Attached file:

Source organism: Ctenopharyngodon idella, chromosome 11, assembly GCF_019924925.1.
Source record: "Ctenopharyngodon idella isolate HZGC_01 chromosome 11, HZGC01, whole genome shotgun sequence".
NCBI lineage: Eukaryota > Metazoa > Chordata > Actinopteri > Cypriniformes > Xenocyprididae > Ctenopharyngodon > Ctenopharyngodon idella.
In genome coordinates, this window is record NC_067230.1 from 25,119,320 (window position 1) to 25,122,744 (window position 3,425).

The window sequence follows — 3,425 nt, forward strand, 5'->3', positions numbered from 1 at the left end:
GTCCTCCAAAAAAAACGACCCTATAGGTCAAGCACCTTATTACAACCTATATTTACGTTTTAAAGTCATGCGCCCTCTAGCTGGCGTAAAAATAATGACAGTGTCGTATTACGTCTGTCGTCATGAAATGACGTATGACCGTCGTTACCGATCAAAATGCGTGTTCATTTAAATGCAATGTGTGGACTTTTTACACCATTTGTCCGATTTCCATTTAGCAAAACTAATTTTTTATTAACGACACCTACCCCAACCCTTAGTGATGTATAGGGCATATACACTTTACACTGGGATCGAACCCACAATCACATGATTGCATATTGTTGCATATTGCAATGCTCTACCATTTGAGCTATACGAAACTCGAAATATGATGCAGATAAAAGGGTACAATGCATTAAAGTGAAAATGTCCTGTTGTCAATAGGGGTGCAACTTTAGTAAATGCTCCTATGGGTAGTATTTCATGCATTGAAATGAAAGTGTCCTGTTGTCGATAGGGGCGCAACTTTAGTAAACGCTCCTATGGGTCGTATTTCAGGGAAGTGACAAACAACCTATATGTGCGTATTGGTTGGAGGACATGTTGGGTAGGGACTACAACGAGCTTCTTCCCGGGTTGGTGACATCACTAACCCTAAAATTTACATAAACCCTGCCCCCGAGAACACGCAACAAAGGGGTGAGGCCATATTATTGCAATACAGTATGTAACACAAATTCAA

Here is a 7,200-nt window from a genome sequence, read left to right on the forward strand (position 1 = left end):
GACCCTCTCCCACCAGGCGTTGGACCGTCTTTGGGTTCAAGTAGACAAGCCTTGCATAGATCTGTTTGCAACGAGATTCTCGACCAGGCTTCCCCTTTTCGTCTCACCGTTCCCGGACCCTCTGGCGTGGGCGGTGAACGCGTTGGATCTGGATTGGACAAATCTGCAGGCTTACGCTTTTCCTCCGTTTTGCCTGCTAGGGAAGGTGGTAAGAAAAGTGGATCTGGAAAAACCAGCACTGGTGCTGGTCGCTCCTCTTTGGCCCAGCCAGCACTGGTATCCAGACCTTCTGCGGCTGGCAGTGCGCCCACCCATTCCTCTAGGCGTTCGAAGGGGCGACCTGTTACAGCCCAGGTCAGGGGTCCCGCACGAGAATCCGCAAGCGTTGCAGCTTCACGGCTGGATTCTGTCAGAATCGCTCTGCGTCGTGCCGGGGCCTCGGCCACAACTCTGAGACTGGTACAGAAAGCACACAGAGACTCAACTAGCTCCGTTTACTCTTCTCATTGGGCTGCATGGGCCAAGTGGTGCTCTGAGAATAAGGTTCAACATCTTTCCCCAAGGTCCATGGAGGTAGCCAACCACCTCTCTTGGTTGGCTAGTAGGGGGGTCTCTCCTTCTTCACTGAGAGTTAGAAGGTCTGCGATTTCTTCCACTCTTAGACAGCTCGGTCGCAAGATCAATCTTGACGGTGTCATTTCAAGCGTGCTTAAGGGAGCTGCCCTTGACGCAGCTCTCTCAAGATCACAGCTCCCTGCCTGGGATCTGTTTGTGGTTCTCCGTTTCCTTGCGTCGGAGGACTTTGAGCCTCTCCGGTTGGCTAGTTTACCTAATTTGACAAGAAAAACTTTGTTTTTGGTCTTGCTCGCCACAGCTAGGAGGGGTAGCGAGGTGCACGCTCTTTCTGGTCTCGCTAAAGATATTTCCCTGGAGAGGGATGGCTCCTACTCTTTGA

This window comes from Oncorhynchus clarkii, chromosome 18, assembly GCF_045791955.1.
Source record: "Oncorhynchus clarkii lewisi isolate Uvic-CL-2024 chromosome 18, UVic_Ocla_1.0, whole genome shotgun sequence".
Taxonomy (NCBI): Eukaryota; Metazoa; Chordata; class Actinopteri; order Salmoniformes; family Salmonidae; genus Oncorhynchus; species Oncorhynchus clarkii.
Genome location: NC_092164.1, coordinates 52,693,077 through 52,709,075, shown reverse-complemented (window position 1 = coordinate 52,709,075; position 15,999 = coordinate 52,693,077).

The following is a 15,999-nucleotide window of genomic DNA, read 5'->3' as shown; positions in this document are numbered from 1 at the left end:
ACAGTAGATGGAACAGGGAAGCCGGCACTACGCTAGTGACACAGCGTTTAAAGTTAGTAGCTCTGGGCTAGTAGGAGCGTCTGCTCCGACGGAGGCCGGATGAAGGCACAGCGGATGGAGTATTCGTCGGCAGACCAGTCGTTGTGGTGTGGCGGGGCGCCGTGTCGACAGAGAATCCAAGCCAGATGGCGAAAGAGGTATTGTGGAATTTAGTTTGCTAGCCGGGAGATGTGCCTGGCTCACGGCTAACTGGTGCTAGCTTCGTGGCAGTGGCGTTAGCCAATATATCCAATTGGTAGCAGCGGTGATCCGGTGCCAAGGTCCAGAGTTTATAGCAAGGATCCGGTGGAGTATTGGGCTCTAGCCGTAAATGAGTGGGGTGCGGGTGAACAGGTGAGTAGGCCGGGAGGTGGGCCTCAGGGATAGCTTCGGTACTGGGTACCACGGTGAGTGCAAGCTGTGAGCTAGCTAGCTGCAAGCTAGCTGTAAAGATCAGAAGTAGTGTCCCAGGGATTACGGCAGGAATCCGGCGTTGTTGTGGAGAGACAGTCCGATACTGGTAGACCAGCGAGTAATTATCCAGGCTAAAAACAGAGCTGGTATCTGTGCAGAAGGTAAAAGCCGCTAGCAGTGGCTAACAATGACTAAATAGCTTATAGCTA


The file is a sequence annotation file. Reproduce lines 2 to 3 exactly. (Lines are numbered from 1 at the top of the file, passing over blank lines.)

Source record: "Ctenopharyngodon idella isolate HZGC_01 chromosome 11, HZGC01, whole genome shotgun sequence".
NCBI lineage: Eukaryota > Metazoa > Chordata > Actinopteri > Cypriniformes > Xenocyprididae > Ctenopharyngodon > Ctenopharyngodon idella.